Of course a big part of exploring a new river is skipping a few rocks and/or throwing a few stones in to check the water depth.

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Recording signs of life
Recording signs of life
There's a definite sign of life!
There’s a definite sign of life!
Exploring the river's edge
Exploring the river’s edge

We also got to experience the magic of waders for the first time!

Wading in the Rio Chama
Wading in the Rio Chama

As we waded, we discussed the different parts of the river: pool, riffle, and run. We also began looking at benthic macroinvertebrates.

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Wading in the Rio Chama
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Wading in the Rio Chama

As the year progresses, we will be taking more detailed surveys of benthic macroinvertebrates, testing water quality, and exploring tributaries of the Rio Chama in the Tierra Amarilla area. Branching out to multiple rivers will allow us to gain a better sense of the health of the entire Rio Chama watershed. We’ve got a great group of students, and we can’t wait to start taking water quality measurements!

Christy

River Classroom Takes to the Lake

Last Wednesday we met with our 4th-6th grade River Classroom from Espanola. We took advantage of the gorgeous, warm weather and headed back up to the Rio Chama below Abiquiu Dam.

Using our new Kestrel to determine wind speed and temperature
Using our new Kestrel to determine wind speed and temperature

Last time we met, we didn’t have time to rotate through all of the groups, so we caught up and made sure that everybody was on the same page.

Making another watershed
Making another watershed
Learning how to use a GPS
Learning how to use a GPS

We also took our very first water quality readings on the Rio Chama. The river was surprisingly warm, and our numbers (especially for dissolved oxygen) were quite different than they tend to be during the winter. We’ll keep taking these measurements all year to develop a good record of water quality on the Rio Chama below Abiquiu Dam.

Measuring pH and conductivity
Measuring pH and conductivity
Measuring turbidity
Measuring turbidity
Recording our data
Recording our data

After all of this hard work, we headed up the hill and back to Abiquiu Lake, where our students got a quick introduction to kayaking and canoeing. Fortunately our good friends with the US Army Corps of Engineers at Abiquiu Lake were on hand to help us stay safe in the water by loaning us child-sized life jackets.

Our friends with the US Army Corps of Engineers talk about water safety.
Talking about water safety
Carrying boats down to the water
Carrying boats down to the water
It's not as easy as it looks on the first try!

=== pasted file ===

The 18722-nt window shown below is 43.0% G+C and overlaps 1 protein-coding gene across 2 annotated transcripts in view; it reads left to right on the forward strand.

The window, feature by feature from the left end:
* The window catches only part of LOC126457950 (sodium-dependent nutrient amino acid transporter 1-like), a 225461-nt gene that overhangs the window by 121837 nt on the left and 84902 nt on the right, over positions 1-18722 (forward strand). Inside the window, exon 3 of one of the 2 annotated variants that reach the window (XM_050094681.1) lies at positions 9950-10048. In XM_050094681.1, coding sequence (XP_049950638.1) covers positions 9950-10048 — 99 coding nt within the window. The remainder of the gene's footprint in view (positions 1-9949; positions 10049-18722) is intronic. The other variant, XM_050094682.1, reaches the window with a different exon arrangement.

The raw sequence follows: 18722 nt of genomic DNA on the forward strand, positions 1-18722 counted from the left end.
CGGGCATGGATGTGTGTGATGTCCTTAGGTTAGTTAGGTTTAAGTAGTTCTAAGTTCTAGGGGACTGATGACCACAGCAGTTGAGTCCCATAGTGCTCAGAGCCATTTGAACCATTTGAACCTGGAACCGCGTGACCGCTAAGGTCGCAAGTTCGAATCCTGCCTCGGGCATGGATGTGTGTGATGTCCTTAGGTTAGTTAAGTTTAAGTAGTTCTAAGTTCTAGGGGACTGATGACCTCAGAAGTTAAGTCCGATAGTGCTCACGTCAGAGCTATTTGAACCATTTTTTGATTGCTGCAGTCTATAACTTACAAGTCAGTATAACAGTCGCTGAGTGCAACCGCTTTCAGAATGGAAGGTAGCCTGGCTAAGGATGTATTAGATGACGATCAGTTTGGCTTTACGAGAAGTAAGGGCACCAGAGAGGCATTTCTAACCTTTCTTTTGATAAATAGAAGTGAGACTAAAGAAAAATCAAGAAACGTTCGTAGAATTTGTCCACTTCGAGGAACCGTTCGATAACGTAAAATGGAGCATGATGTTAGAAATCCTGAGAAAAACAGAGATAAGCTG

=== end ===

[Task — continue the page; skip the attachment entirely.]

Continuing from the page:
It’s not as easy as it looks on the first try!

By the end of the day, everybody was doing a fantastic job in the water.

Paddling like a pro!
Paddling like a pro!

Collecting robust scientific data is one very important aspect of River Classroom, but we also strive to make sure that our students learn how to enjoy and appreciate the beauty of the northern New Mexico landscape. The future depends on our students!

Christy

Meet the 5th and 6th grade of Tierra Amarilla Elementary!

We’re very excited about our new River Classrooms this year, and one of these is in an entirely new place- Tierra Amarilla! There are many very important tributaries to the Rio Chama in this region, and we’re creating a new generation of scientists to study these.

Introducing ourselves and explaining River Classroom
Introducing ourselves and explaining River Classroom

Our students at Tierra Amarilla Elementary are in the 5th and 6th grades. They’re very smart, and they caught on to latitude/longitude and the use of a compass very quickly.

We began class by creating models of the globe. Students very easily grasped the concept of the Equator, dividing the northern and southern hemispheres.

Inflating a soon-to-be "globe"
Inflating a soon-to-be “globe”
Suspending the "world" from a string
Suspending the “world” from a string
Adding an "Equator" made from masking tape
Adding an “Equator” made from masking tape
Another globe in progress
Another globe in progress

After we had the Equator and a few lines of latitude in place, we added the Prime Meridian and other longitude lines. This concept is not as simple- the location of the Prime Meridian is completely arbitrary!

Showing off a globe
Showing off a globe
A long line of globes
A long line of globes

After we added a few longitude lines, we practiced finding locations using their latitude and longitude coordinates. This concept will be very important next time, as we will begin using GPS units to mark locations where we collect data.

After our students mastered the concepts of latitude and longitude, we spent the last of our time using compasses to tell directions and headings. Many of our students had used a compass before, but it’s always fun to practice.

Playing with a compass
Playing with a compass
Searching for a heading
Searching for a heading

After a few minutes of compass practice, we all headed outside, where we made a quick game of finding compass headings and walking a given number of paces. Everybody was smiling!

We can’t wait to see this fantastic group of students in a few weeks for our first trip to a local river!

Christy